Iran: Key technical roadblocks for nuclear deal eliminated

Head of Atomic Energy Agency of Iran Ali Akbar Salehi received his doctorate in nuclear engineering from MIT in 1977. Photographer: Alexander Klein/AFP via Getty Images

Head of Atomic Energy Agency of Iran Ali Akbar Salehi received his doctorate in nuclear engineering from MIT in 1977. Photographer: Alexander Klein/AFP via Getty Images

TEHRAN, Iran (AP) — Iran’s vice president said key technical roadblocks hampering a final nuclear accord with world powers have been eliminated during ongoing discussions with American negotiators.

Ali Akbar Salehi, who is also in charge of Iran’s nuclear agency, told state television on Saturday that Tehran offered proposals to remove “fake concerns” over the country’s nuclear program, paving the way for a final deal.

Salehi is involved in ongoing talks with U.S. Secretary of State John Kerry and Energy Secretary Ernest Moniz on formulating a comprehensive deal that would curb Iran’s nuclear activities in exchange for relief from crippling international sanctions.

Salehi said Iran put fresh proposals on the table to ease concerns over Tehran’s uranium enrichment program as well as the heavy-water reactor at Arak in central Iran. Differences between Iran and the U.S. over the size and scope of Iran’s enrichment program and the plutonium-producing reactor remain the core obstacles to a deal.

“We have taken very good steps and managed to remove, as we believe, their fake concerns and worries through the technical offers we proposed,” he said.

Salehi didn’t elaborate on the proposals Iran put on the table but he has said in the past that Tehran was ready to redesign the Arak reactor so its plutonium output decreases significantly to ease concerns by the West.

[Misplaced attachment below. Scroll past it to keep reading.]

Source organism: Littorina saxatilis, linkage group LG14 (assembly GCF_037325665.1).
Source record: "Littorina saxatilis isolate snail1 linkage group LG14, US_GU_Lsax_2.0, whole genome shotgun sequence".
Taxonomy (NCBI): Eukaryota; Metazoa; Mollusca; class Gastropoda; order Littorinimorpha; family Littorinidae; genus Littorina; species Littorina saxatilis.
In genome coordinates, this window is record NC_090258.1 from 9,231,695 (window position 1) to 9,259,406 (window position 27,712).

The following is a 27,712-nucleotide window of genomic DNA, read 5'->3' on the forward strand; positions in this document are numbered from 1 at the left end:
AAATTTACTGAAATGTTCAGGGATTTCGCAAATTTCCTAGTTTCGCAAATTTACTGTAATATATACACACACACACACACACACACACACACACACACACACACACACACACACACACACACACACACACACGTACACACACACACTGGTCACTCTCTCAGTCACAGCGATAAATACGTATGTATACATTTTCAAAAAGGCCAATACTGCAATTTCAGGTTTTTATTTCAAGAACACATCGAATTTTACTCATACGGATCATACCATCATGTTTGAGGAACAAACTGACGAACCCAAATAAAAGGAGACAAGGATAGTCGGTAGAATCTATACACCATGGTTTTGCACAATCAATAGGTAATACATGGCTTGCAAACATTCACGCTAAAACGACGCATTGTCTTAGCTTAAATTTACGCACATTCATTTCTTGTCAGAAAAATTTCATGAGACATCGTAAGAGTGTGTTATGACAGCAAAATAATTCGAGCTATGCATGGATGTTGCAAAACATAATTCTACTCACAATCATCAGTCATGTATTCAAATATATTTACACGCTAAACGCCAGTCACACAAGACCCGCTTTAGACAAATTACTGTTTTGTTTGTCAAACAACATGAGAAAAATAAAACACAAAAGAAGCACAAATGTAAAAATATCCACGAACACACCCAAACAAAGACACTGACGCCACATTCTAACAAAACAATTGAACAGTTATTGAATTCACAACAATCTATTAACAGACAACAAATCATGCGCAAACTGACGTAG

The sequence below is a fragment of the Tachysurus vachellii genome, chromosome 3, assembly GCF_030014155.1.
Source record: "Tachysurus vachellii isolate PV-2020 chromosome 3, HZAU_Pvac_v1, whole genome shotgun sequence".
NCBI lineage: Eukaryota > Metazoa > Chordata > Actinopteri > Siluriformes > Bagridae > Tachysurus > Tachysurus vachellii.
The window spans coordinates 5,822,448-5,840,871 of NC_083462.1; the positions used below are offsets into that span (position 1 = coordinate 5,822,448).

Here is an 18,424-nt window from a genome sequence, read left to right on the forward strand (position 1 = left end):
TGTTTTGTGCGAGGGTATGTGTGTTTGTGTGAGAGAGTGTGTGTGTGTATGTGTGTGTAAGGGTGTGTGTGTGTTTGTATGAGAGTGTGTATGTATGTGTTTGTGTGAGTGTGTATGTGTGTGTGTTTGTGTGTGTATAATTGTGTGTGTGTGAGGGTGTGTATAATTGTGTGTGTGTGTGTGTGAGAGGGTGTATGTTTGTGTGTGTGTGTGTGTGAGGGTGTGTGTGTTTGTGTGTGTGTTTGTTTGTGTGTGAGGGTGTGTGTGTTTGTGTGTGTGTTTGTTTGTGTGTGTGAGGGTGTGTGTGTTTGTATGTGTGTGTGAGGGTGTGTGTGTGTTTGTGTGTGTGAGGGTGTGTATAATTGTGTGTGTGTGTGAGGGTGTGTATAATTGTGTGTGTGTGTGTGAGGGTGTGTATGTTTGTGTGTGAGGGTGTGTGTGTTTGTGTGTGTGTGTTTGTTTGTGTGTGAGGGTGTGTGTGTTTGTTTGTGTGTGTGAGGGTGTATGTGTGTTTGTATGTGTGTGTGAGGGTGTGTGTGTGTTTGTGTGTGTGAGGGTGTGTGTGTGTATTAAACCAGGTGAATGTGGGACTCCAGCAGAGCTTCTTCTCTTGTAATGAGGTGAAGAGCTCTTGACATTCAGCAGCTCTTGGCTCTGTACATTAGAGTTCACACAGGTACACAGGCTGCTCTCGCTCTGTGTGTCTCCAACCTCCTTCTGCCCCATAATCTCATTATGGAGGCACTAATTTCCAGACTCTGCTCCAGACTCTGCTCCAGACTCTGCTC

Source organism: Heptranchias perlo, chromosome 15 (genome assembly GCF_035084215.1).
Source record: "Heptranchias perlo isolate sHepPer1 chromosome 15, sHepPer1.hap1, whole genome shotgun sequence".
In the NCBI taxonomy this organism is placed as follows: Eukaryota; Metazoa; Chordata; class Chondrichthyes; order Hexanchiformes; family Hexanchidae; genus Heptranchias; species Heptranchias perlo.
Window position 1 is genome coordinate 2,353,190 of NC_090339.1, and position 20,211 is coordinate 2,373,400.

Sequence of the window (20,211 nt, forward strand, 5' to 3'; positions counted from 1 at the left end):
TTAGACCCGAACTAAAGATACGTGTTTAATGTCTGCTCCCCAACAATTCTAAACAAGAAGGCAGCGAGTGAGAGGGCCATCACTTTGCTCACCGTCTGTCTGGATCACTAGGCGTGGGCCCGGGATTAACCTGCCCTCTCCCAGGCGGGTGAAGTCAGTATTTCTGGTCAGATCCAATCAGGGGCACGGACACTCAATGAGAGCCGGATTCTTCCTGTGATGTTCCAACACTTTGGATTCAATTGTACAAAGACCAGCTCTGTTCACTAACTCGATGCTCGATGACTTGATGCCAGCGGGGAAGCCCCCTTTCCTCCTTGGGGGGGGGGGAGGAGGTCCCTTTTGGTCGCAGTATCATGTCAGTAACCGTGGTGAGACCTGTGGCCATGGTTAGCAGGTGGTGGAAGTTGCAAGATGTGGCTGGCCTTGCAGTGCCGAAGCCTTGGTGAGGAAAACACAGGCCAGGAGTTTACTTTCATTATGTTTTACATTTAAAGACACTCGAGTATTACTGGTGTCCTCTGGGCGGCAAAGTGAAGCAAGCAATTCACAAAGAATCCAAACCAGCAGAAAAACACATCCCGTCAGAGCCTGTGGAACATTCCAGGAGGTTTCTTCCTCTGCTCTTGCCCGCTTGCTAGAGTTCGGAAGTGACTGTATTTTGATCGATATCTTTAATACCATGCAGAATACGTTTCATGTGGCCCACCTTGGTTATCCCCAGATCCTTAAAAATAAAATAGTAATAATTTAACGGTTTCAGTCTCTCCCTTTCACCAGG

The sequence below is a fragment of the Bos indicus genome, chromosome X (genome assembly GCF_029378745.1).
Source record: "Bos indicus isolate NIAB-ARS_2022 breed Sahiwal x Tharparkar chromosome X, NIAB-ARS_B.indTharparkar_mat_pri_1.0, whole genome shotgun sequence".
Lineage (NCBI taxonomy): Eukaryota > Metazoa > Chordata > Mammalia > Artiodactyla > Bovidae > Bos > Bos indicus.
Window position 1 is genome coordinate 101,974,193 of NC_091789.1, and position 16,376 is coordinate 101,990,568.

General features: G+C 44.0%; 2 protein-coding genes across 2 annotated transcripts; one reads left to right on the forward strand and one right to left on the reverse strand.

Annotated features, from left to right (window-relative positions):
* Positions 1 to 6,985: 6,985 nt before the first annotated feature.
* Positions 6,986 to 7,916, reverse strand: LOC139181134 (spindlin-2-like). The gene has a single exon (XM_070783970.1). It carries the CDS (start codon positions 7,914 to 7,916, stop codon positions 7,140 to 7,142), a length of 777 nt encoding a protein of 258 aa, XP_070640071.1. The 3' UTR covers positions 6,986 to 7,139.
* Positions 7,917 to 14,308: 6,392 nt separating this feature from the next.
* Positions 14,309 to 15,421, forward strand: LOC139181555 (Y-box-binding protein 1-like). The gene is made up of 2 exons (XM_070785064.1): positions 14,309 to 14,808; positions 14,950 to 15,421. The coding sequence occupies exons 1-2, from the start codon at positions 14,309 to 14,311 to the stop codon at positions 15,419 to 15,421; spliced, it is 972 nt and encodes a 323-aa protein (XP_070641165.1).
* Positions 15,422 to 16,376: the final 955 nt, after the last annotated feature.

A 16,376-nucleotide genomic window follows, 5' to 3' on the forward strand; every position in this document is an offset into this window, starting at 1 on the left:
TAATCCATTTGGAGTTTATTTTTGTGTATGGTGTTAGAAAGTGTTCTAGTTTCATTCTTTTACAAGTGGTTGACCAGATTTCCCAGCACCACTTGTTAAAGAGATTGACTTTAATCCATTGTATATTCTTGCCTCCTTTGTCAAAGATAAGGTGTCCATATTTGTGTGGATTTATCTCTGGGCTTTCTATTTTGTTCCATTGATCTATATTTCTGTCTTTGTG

On the key issue of uranium enrichment, the U.S. had sought a 20-year freeze while Iran proposed a freeze of no more than 5 years. President Barack Obama this week outlined a deal under which Iran should commit to at least a 10-year freeze of its most sensitive uranium enrichment activities if a landmark nuclear deal is to be reached.

The other sticking point is the issue of sanctions relief. Iran wants the immediate lifting of all sanctions but the U.S. and its partners are proposing a phased approach.

The entire negotiation process remains controversial inside Iran. Hardliners are worried that President Hassan Rouhani is giving away too many concessions in return for too little.

The hardline daily paper Kayhan slammed the negotiations, saying the American proposal of a 10-year suspension of uranium enrichment is a first step aimed at finally toppling Iran’s ruling Islamic government.

“By giving in to a 10-year suspension, we have given away a major concession to the rival party and at the same time have tied our hands for bargaining,” Kayhan wrote on Saturday. “The Americans are paving the way to confront the foundation of the Islamic Republic of Iran. The first step is change in Iran’s behavior and the second stage is structural changes and that’s toppling the ruling system.”

The West fears Iran seeks to build an atomic bomb. Iran insists its program is for peaceful purposes such as energy production and medical research.

Iran and the six global powers – the U.S., Russia, China, Britain, France and Germany – reached an interim accord in November 2013. Now, negotiators hope to reach a rough draft of a deal on Iran’s disputed nuclear program by the end of March and a final agreement by June 30.

By The Associated Press